Stunts & tricks: emergent gameplay and intrinsic rewards

When a player gains mastery of a game’s mechanics they often seek to express said mastery through the manipulation of mechanics to produce an exciting result. Stunts and tricks within games, that are not intended as the focus of gameplay, are known as immergent gameplay.  Immergent gameplay stems from a mechanical or environmental system that generates an unconventional way of playing, which is designed by the player.  Examples includes jumping off of a building and shooting an target while in free fall, or flipping a police car while driving it to smash only portions of the light bar to cause the siren to sound distorted. Players engage in and practice these tricks, not because the game rewards them but rather because the successful completion of a stunt is its own intrinsic reward.
In games, mechanics are introduced, practiced, and mastered through the course of a game, this experience of ordered growth is known as progression.  As players become more adept at the core mechanics, additional mechanics are introduced to maintain the player’s engagement and to illustrate their prowess.  Games that allow players a core kit with the ability to expand as they grow in skill are known to have a low skill floor and a high skill ceiling.  Meaning that the low barrier for entry allows many players to pick up the game while still providing veterans with an experience that challenges them.

This can be seen in all manner of games; video games, analogue games, and sports. In video games is is the manipulation of the player character in the digital space, in analogue games it is taking advantage of a series of difficult rule exceptions to achieve an unforeseen victory, in sports it is the fake out plays, the dunks, and curveballs.

Tricks allow the player to forego the natural manner of gameplay for something flashier or more exciting.  For some this only serves as something to boast about. However, the expression and practice of tricks and stunts highlights an important aspect of human innovation.  Once we stop looking at a system as we are told to use it and begin to look for every manner in which we can operate, intended or otherwise, we begin to see the potential of things as opposed to their finite meaning.  “That sloped walkway right next to a turn in the road overlooks a cliff, if I am ever being chased I could use it for a quick and dramatic getaway, instead of driving down the road.” “Yes I could go for the shot, but if I simply lob the basketball gently towards the hoop my teammate will be able to catch it and dunk.”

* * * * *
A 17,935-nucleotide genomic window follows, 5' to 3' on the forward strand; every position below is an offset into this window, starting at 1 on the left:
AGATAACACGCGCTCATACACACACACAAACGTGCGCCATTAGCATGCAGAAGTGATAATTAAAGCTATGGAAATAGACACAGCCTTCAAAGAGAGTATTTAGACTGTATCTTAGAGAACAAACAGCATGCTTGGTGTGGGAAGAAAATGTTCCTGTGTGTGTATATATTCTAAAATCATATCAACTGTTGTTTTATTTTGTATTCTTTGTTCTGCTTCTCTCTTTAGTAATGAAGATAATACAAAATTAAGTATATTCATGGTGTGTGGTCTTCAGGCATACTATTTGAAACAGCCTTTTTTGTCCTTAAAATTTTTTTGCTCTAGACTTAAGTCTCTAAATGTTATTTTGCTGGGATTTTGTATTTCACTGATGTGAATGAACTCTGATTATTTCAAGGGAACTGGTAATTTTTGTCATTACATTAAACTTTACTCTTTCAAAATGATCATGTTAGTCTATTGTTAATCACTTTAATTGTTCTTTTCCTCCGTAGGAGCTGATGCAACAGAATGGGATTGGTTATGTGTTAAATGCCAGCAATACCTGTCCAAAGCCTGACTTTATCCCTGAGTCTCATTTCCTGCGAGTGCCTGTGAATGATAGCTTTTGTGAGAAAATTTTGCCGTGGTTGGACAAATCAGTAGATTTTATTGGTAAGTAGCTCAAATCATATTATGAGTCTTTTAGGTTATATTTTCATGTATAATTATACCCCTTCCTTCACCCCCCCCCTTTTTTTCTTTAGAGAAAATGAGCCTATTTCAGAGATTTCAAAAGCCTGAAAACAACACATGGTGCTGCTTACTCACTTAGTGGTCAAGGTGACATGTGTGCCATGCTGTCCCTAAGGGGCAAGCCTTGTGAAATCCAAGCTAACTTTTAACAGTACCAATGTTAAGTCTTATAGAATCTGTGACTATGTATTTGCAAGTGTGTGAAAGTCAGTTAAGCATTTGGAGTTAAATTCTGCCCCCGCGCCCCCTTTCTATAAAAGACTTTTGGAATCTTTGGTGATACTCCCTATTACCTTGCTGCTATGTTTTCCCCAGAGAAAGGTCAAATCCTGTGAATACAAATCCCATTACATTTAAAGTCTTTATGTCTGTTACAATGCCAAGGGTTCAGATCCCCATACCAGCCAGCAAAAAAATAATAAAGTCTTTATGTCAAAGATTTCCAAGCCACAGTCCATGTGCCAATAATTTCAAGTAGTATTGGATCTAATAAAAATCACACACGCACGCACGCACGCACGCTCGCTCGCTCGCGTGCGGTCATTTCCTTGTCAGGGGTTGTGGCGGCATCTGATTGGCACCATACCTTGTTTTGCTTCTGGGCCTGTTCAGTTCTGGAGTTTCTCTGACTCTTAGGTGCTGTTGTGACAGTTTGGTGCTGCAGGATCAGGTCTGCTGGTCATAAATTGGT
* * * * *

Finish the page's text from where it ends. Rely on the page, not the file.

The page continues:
Challenging ourselves with stunts allows us to expand upon gameplay and often times this can lead to entire paradigm shifts for how a game is played. On their own playing games to pull of stunts serves as entertainment, but when viewed through the lenses of innovating on gameplay, we can begin to understand that growth and challenge go hand in hand.  Once we grow beyond the confines of our original play structure we begin to enforce new rules to increase our fidelity and capabilities.  Tricks illustrate the desire to push ourselves to not only master a system but to improve upon it and leave our personal mark. The reward of a trick is growth, the thrill of a stunt lies in the challenge it presented the player and the unique achievement that comes from completing an unconventional goal.


Andrew Mantilla is a ludologist and video game journalist for Play Professor.  You can check out more of his content on Facebook, and Instagram.

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